Superscript small caps are the following: ᶦ ᶧ ᶫ ᶰ ᶸ.

Note that since these glyphs come from different ranges, they may not be of the same size, because few typefaces supply all of them.

These "small capital" characters should not be confused with the Unicode Standard's typographical convention of using small caps for formal Unicode character names in running text. For example, the name of U+0416 Ж is conventionally shown as CYRILLIC CAPITAL LETTER ZHE.[6]

Small caps in Cascading Style Sheets

Small caps can be specified in the web page presentation language CSS using "font-variant: small-caps;". For example, the HTML

<span style="font-variant: small-caps;">Jane Doe</span>
<span style="font-variant: small-caps;">AaBbCcDdEeFfGgHhIiJjKkLlMmNnOoPpQqRrSsTtUuVvWwXxYyZz</span>

renders as

Jane Doe.

Since the CSS styles the text, readers are still able to copy the normally-capitalized plain text from the web page as rendered by a browser.

CSS3 can specify OpenType small caps (given the 'smcp' feature in the font replaces glyphs with proper small caps glyphs) by using "font-variant-caps: small-caps;", which is the recommended way, or "font-feature-settings: 'smcp';", which is (as of May 2014) the most widely supported way. If the font does not have small-cap glyphs, lowercase letters are displayed.

<span style="font-variant-caps: small-caps;">Jane Doe</span>
<span style="font-feature-settings: 'smcp';">AaBbCcDdEeFfGgHhIiJjKkLlMmNnOoPpQqRrSsTtUuVvWwXxYyZz</span>

renders as

Jane Doe

Computer support for petite caps


The OpenType font standard provides support for transformations from normal letters to petite caps by two feature tags, pcap and c2pc.[7] A font may use the tag pcap to indicate how to transform lower-case letters to petite caps, and the tag c2pc to indicate how to transform upper-case letters to petite caps.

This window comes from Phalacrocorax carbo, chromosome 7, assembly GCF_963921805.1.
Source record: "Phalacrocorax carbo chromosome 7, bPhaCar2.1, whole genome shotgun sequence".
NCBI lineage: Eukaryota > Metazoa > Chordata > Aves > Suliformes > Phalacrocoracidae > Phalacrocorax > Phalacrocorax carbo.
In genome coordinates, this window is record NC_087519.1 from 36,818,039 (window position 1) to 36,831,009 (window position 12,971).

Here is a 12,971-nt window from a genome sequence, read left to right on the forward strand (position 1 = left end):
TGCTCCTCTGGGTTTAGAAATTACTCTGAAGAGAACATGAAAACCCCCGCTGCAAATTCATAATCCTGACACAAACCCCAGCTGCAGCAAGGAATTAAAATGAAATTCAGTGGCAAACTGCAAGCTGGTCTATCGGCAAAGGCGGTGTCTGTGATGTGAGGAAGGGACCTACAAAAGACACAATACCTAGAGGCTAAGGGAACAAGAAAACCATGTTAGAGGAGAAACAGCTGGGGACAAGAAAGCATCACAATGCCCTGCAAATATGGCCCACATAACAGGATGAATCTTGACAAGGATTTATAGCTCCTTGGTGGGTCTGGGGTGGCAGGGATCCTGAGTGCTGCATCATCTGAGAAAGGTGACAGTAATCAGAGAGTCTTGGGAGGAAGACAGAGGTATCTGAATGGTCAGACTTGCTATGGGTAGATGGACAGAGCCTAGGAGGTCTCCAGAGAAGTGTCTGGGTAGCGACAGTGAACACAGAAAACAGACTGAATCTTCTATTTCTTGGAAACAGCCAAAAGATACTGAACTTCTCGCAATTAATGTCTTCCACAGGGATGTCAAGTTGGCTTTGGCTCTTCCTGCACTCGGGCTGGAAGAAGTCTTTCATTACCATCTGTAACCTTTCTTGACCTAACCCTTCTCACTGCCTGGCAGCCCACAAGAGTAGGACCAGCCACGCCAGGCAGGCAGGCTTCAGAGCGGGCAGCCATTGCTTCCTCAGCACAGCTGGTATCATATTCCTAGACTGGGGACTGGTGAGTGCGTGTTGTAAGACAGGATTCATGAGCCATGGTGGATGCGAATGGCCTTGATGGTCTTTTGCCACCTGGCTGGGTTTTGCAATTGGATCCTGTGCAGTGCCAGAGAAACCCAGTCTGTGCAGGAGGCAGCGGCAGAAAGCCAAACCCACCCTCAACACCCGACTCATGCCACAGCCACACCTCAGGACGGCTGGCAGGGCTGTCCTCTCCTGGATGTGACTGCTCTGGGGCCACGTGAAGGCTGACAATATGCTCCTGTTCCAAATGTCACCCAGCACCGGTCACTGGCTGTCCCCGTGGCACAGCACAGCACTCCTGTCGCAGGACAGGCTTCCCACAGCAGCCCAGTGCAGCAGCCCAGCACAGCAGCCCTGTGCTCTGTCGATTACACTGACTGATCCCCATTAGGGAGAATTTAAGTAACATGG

Desktop publishing applications, as well as web browsers, can use these features to display petite caps. However, only a few[8] currently do so.

Some fonts, especially digitisations of older metal type designs, often lack small caps in bold or italics. This is because they were normally only used in body text and cutting bold and italic small caps was thought unnecessary.

Cascading Style Sheets

As of 2013, there is no direct support for petite caps in web pages using the Cascading Style Sheets (CSS) language, but the working draft proposal of 2011[9] by the W3C, describes CSS rules that would specify text presentation in petite caps, as well as many other typographic styles.

See also


  1. "OpenType Layout tag registry". 2008-11-19. Retrieved 2014-05-15.
  2. Holman Illustrated Bible Dictionary. Nashville, TN: Holman Bible Publishers. 2003. p. 1046. ISBN 0-8054-2836-4.
  3. "Silly Novels by Lady Novelists", The Westminster Review (October 1856), Vol. 66 (old series), Vol. 10 (new series), pp. 442-461
  4. "What's OpenType?". Hoefler & Frere-Jones. Retrieved 11 August 2014.
  5. Duffner, Georg. "Design of EB Garamond". Retrieved 11 August 2014.
  6. Appendix A, The Unicode Standard 5.2.0
  7. ""Microsoft OpenType Layout tag registry"". 2008-10-08. Retrieved 2014-05-15.
  8. "OpenType feature support"". "Typotheque. Retrieved 2014-05-15.
  9. ""W3C Working Draft Proposal: CSS Fonts Module Level 3"". Retrieved 2014-05-15.